News Release from Congresswoman Matsui’s Office:
FOR IMMEDIATE RELEASE
Tuesday, December 8, 2015
Congresswoman Matsui and Senator Udall Introduce Legislation to Spur Breakthroughs in Spectrum Efficiency
Spectrum Challenge Prize Act Would Encourage Wireless Innovation
Washington, D.C. – Today, Congresswoman Doris Matsui (D-CA) and Senator Tom Udall (D-NM) introduced legislation to create the first ever federal spectrum challenge prize. This would award up to $5 million for breakthrough wireless technologies that dramatically improve spectrum efficiency.
Spectrum has become an increasingly scarce and valuable resource due to a growing demand from the modern mobile economy and a limited amount of spectrum that has not already been licensed to companies. A recent federal spectrum license auction generated over $40 billion in bids. The spectrum challenge competition would help incentivize innovators and entrepreneurs to develop technologies that eclipse the current state-of-the-art.
“The U.S. has always been a global leader in wireless technologies, but we need innovative spectrum solutions in order for our wireless economy to continue to grow,” said Congresswoman Matsui. “The Spectrum Challenge Prize Act creates a new opportunity for the federal government and the private sector to work collaboratively in the pursuit of a spectrum breakthrough, which is ultimately a victory for our 21st century economy.”
“With so many wireless devices connecting to the Internet, we are facing a ‘spectrum crunch’ that could hinder the next technological revolution,” said Senator Udall. “American ingenuity can solve this. The Spectrum Challenge prize will help incentivize more innovators and researchers to focus on developing technologies to address the 21st century economy’s spectrum needs.”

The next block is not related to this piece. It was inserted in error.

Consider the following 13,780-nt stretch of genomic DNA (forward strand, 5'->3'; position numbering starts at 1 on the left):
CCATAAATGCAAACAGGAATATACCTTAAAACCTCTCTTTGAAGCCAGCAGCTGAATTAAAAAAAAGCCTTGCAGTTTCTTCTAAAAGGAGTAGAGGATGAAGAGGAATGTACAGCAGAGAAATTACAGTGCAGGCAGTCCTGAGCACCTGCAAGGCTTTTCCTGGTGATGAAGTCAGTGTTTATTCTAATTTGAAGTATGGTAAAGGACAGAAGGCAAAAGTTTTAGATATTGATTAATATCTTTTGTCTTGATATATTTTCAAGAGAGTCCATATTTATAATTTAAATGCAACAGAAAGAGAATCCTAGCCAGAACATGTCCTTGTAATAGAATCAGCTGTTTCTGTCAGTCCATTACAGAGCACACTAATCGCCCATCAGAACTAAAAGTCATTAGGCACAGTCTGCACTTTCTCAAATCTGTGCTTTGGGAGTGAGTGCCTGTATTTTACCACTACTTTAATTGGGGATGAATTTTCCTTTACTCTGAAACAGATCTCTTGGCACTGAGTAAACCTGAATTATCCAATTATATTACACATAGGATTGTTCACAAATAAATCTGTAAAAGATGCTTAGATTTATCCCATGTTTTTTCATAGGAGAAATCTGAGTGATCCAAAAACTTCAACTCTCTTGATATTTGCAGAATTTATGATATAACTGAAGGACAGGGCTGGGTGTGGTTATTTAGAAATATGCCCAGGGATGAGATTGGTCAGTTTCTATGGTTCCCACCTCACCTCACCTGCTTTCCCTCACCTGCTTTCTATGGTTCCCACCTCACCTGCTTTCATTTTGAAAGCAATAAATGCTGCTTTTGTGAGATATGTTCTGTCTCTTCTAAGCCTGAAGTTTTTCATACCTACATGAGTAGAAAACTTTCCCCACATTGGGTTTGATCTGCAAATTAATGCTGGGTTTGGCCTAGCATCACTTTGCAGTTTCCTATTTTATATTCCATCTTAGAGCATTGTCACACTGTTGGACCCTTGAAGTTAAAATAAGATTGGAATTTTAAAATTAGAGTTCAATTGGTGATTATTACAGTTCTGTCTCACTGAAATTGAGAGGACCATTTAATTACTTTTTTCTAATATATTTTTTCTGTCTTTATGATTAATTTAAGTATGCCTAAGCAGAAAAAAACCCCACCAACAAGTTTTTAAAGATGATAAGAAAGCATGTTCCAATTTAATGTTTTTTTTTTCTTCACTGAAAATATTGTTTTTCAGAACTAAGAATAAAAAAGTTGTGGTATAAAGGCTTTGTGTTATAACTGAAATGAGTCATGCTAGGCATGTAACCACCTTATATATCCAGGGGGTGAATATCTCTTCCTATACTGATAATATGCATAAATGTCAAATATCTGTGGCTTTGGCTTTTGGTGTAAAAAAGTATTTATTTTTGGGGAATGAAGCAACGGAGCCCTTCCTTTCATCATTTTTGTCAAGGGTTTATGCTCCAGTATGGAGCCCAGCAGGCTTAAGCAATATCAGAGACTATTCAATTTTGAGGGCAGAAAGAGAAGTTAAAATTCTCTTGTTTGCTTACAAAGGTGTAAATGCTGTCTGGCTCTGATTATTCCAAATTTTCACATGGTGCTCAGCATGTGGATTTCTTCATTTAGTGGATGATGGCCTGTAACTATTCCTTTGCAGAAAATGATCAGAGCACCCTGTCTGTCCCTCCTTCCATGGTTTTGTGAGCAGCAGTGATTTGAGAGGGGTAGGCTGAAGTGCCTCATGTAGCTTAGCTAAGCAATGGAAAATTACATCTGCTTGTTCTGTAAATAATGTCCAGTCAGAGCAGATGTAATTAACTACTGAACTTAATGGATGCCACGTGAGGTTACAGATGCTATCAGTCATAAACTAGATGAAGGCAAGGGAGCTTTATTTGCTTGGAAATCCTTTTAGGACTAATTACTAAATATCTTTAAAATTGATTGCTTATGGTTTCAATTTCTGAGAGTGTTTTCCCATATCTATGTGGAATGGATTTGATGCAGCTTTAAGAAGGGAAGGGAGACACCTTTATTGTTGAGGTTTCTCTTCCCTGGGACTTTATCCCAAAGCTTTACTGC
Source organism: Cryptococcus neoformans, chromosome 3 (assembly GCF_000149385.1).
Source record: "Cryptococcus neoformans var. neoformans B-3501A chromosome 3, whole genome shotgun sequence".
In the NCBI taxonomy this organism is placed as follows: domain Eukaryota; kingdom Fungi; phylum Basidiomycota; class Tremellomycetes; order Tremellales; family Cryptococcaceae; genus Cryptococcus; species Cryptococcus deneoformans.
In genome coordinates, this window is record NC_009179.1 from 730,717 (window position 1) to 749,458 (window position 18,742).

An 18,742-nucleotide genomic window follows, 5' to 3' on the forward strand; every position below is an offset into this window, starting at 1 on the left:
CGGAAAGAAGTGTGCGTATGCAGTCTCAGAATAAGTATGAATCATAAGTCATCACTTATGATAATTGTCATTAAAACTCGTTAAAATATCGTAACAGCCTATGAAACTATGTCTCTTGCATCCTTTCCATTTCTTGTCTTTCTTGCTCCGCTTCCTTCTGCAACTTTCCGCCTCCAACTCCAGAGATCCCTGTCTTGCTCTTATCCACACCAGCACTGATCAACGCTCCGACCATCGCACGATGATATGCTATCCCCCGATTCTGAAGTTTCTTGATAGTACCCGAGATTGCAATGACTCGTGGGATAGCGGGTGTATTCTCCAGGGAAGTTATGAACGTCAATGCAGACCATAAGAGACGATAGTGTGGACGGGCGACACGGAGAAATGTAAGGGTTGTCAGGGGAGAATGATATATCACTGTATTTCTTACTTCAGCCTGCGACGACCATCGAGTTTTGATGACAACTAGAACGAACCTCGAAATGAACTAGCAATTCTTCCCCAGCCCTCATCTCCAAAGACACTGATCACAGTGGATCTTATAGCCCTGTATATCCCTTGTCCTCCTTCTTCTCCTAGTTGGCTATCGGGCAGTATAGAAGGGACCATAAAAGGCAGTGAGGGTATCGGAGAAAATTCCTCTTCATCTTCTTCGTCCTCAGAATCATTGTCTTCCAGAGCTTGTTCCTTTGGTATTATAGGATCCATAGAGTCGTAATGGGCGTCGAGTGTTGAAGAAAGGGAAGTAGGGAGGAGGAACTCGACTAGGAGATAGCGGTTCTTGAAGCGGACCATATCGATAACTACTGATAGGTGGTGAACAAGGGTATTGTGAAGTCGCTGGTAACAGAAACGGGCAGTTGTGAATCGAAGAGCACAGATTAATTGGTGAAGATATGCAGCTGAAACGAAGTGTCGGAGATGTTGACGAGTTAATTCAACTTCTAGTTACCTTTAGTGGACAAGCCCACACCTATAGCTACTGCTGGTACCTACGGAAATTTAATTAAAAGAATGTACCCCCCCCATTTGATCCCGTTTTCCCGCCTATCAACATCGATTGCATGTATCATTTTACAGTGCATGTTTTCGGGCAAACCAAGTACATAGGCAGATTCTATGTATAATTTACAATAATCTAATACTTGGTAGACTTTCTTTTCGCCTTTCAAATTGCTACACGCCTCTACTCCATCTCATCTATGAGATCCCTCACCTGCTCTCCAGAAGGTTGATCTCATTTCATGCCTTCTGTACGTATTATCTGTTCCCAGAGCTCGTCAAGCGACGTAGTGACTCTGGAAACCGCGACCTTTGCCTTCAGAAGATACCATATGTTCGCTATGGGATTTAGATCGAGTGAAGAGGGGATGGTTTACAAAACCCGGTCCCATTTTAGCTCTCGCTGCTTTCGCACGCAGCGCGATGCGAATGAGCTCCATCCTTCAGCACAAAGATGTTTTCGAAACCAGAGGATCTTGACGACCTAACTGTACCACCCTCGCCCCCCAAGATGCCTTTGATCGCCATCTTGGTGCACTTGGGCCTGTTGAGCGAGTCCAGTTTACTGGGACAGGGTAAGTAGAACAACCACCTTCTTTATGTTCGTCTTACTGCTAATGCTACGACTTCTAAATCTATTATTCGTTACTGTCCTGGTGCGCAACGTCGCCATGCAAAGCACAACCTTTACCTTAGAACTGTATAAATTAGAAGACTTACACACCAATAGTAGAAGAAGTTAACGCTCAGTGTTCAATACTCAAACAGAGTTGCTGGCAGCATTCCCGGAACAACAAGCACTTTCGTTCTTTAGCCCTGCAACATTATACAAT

The Spectrum Challenge Prize Act would instruct the National Telecommunications and Information Administration (NTIA), in consultation with other federal partners, to award up to $5 million in prizes to participants who develop ground-breaking solutions to spectrum efficiency. In contrast to traditional research grants, the spectrum challenge prize maximizes the impact of federal investment by paying only for successful solutions, not research and development costs.
Challenge prizes have a long track record of spurring innovation, from early navigation efforts to more recent driverless car technology. Prizes have been successfully implemented by several federal agencies in the past to incentivize technological innovation. For example, NASA’s centennial challenges led to solutions from inventors ranging from the design of an astronaut’s glove to flying a lunar lander. Prizes complement traditional research and development efforts by attracting a broad range of innovators to solving big problems.
“We applaud Senator Udall and Representative Matsui for spearheading an effort to utilize the prize model to discover a breakthrough in spectrum efficiency,” said Chris Frangione, Vice President, Prize Development, XPRIZE. “The benefit of prizes go far beyond the initial purse itself. A future with more efficient spectrum will not only help the United States manage current demand, it will open the door to advancements and future economic opportunities in the wireless economy.”
The text of the legislation can be found by clicking here.